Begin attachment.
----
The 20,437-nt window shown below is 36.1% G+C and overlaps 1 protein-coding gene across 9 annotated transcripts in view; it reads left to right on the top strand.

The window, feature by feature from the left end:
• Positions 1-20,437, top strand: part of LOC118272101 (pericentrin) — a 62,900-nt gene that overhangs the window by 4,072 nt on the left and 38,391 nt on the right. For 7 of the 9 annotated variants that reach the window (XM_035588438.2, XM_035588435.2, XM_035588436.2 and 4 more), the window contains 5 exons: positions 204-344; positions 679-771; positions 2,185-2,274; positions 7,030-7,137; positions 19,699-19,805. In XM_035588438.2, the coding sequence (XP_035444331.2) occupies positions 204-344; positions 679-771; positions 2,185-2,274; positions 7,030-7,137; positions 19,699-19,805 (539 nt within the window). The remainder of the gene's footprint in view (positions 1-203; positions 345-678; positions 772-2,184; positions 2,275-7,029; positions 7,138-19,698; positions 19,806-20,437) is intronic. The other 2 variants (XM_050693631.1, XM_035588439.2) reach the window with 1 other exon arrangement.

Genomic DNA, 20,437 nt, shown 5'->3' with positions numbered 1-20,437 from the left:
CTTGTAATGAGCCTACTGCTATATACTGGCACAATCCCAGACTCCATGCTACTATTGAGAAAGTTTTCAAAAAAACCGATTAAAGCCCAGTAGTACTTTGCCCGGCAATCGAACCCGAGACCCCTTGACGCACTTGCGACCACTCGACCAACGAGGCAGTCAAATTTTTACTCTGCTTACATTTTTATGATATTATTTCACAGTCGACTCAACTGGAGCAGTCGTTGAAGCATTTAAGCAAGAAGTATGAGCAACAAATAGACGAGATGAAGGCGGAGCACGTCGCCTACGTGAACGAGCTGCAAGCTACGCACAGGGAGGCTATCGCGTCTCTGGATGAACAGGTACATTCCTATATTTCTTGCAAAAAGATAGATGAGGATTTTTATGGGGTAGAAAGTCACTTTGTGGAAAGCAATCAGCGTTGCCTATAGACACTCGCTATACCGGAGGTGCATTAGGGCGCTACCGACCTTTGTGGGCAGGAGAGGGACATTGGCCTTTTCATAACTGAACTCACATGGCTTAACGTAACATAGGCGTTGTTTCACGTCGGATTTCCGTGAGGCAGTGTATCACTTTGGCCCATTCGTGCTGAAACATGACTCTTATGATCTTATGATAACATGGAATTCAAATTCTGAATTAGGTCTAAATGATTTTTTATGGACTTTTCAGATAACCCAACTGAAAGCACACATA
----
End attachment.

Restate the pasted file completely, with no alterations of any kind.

The 20,437-nt window shown below is 36.1% G+C and overlaps 1 protein-coding gene across 9 annotated transcripts in view; it reads left to right on the top strand.

The window, feature by feature from the left end:
• Positions 1-20,437, top strand: part of LOC118272101 (pericentrin) — a 62,900-nt gene that overhangs the window by 4,072 nt on the left and 38,391 nt on the right. For 7 of the 9 annotated variants that reach the window (XM_035588438.2, XM_035588435.2, XM_035588436.2 and 4 more), the window contains 5 exons: positions 204-344; positions 679-771; positions 2,185-2,274; positions 7,030-7,137; positions 19,699-19,805. In XM_035588438.2, the coding sequence (XP_035444331.2) occupies positions 204-344; positions 679-771; positions 2,185-2,274; positions 7,030-7,137; positions 19,699-19,805 (539 nt within the window). The remainder of the gene's footprint in view (positions 1-203; positions 345-678; positions 772-2,184; positions 2,275-7,029; positions 7,138-19,698; positions 19,806-20,437) is intronic. The other 2 variants (XM_050693631.1, XM_035588439.2) reach the window with 1 other exon arrangement.

Genomic DNA, 20,437 nt, shown 5'->3' with positions numbered 1-20,437 from the left:
CTTGTAATGAGCCTACTGCTATATACTGGCACAATCCCAGACTCCATGCTACTATTGAGAAAGTTTTCAAAAAAACCGATTAAAGCCCAGTAGTACTTTGCCCGGCAATCGAACCCGAGACCCCTTGACGCACTTGCGACCACTCGACCAACGAGGCAGTCAAATTTTTACTCTGCTTACATTTTTATGATATTATTTCACAGTCGACTCAACTGGAGCAGTCGTTGAAGCATTTAAGCAAGAAGTATGAGCAACAAATAGACGAGATGAAGGCGGAGCACGTCGCCTACGTGAACGAGCTGCAAGCTACGCACAGGGAGGCTATCGCGTCTCTGGATGAACAGGTACATTCCTATATTTCTTGCAAAAAGATAGATGAGGATTTTTATGGGGTAGAAAGTCACTTTGTGGAAAGCAATCAGCGTTGCCTATAGACACTCGCTATACCGGAGGTGCATTAGGGCGCTACCGACCTTTGTGGGCAGGAGAGGGACATTGGCCTTTTCATAACTGAACTCACATGGCTTAACGTAACATAGGCGTTGTTTCACGTCGGATTTCCGTGAGGCAGTGTATCACTTTGGCCCATTCGTGCTGAAACATGACTCTTATGATCTTATGATAACATGGAATTCAAATTCTGAATTAGGTCTAAATGATTTTTTATGGACTTTTCAGATAACCCAACTGAAAGCACACATA